Who can run for local council?
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Former Sun Valley Neighborhood Council member Jerry Piro said local trash companies bused workers to vote in a recent council election, bumping him and other activists off the board in favor of more business-friendly representatives.
He fears the new board will fail to aggressively question several major trash-facility expansions.
I feel these are absentee landlords," Piro said. "The title itself says neighborhood council and that's the people who live here and that's who should have the largest voice."
At least twoneighborhood councils - coastal San Pedro and Westchester/Playa del Rey - voted to oppose the proposed definition.
The Westchester/Playa del Rey board said expanding the definition would "displace and dilute the representation of those who live, work and own property within its current boundary."
But commission member Charlotte Laws, who sits on the Valley Glen Neighborhood Council, said the current stakeholder qualification varies among councils - and that's confusing for people who want to participate.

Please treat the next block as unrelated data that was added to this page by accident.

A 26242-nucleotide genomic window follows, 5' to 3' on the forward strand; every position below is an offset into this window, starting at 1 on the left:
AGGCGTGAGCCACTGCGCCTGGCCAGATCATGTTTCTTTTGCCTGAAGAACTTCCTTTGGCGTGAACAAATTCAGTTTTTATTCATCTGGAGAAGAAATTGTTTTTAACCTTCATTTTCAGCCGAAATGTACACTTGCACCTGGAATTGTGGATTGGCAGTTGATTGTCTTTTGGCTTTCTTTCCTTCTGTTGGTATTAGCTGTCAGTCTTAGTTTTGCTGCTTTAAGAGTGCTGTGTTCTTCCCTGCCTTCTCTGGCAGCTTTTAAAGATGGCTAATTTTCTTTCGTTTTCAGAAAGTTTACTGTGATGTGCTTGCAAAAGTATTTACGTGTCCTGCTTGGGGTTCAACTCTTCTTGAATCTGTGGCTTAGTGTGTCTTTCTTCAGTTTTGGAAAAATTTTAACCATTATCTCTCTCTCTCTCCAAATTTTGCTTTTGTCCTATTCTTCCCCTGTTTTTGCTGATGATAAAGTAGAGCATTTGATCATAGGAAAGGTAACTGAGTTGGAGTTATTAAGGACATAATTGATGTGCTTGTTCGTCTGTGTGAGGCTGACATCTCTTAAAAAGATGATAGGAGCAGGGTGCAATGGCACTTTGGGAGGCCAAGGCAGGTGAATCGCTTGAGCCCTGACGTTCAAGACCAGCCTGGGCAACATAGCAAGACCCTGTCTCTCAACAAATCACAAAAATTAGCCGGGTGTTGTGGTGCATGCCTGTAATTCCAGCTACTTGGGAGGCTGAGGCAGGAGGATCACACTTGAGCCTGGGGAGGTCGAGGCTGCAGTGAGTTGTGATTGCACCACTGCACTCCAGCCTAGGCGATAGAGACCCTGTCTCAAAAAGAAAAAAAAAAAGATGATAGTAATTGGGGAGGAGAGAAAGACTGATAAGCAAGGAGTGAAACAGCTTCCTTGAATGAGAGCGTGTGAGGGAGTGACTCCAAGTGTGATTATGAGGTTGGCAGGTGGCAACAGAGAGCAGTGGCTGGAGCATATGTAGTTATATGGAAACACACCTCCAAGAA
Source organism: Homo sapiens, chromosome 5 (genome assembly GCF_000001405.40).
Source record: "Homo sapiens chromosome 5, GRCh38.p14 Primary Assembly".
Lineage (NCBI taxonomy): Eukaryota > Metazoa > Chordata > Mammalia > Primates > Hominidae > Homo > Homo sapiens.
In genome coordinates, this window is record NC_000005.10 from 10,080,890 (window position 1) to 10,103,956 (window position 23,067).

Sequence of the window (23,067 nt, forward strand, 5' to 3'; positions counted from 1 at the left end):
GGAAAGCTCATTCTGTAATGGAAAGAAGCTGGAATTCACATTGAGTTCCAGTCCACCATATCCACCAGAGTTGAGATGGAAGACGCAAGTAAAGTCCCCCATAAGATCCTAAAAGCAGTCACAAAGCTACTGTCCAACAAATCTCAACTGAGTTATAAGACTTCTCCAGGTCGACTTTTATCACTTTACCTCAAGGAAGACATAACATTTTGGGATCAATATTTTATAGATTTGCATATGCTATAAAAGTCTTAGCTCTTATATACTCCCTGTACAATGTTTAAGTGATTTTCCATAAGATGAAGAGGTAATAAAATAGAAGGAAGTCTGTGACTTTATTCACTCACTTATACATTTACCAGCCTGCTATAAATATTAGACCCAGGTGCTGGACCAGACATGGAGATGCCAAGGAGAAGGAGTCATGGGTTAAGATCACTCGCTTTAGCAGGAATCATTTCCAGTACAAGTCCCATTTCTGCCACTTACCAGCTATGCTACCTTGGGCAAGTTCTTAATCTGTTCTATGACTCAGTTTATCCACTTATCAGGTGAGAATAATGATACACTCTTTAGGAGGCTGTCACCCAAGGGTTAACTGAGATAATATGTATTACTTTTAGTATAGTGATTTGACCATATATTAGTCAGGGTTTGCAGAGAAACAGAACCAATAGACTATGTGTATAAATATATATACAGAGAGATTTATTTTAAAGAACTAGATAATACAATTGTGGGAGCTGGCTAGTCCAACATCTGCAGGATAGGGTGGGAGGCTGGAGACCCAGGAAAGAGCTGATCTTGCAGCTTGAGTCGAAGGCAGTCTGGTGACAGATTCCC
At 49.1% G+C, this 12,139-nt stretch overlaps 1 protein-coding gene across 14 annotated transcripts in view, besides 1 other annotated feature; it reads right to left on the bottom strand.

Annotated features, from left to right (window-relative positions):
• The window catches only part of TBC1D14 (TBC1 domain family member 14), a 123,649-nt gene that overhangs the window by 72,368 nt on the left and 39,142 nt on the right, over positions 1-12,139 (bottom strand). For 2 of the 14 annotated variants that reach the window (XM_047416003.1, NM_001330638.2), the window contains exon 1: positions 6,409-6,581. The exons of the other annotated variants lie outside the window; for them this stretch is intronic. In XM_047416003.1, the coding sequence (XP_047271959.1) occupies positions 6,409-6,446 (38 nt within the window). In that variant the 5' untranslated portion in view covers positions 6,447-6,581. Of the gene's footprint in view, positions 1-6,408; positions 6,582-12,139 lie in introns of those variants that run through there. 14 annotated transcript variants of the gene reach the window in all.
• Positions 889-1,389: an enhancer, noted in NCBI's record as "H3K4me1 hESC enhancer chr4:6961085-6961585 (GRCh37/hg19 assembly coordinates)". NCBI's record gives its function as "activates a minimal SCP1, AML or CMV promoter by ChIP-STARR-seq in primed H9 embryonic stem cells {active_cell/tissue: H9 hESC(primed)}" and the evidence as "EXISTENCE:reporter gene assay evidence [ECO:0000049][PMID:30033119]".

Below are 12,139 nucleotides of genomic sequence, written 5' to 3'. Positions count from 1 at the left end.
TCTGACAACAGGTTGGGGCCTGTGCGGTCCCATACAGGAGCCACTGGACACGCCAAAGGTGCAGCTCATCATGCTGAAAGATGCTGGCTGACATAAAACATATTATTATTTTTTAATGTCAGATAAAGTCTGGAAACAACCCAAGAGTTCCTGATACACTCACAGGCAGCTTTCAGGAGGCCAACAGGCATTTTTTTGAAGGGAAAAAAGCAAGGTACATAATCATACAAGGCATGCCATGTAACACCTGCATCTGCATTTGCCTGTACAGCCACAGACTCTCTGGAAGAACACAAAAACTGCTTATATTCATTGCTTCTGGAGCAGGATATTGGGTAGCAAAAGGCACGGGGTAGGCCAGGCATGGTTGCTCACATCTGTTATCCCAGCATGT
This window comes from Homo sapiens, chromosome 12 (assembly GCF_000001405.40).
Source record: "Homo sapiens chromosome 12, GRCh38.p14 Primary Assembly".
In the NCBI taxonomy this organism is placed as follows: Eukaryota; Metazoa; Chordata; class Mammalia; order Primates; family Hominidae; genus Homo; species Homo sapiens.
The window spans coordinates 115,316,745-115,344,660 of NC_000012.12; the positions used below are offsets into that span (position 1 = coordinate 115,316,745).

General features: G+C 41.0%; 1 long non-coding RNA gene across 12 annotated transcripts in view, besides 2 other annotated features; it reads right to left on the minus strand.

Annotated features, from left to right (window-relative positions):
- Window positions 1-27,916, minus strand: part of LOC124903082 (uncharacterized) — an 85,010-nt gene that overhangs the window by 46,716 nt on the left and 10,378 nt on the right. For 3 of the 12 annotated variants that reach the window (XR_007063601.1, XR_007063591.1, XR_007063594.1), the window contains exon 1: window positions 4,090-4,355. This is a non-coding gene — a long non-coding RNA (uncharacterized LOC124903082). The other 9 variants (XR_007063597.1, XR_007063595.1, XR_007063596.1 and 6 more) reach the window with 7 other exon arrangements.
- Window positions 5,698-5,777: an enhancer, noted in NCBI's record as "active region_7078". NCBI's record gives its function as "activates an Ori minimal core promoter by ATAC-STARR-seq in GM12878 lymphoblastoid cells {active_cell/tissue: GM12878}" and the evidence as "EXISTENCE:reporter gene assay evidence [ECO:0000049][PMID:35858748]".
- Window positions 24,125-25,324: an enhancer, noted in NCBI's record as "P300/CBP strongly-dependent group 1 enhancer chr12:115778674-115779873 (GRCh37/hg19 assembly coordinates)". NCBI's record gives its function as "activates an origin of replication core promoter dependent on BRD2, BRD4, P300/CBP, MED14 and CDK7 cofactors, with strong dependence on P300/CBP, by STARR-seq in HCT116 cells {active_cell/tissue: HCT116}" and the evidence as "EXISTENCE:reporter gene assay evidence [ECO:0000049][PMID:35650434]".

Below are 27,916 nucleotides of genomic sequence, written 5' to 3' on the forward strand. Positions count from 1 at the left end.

Her own council says members of community organizations can run for election to the neighborhood council board only if their group is an official tax-exempt nonprofit.
But that excluded a local Valley Glen group that helps the homeless because they're not registered with the Internal Revenue Service.
"I'm a real estate agent. I sell in a lot of neighborhoods and there were many communities that I didn't know if I was a stakeholder or not," Laws said.
"With the new definition, at least I know there is a place for me somewhere."
Public Hearings: The Neighborhood Council Review Commission has released recommendations on reforming the neighborhood council system and will discuss them at hearings this month including one in the Harbor Area: 6 p.m. July 19 at L.A. Harbor College, 1111 Figueroa Place, Wilmington. For a list of recommendations, go to www.ncrcla.org/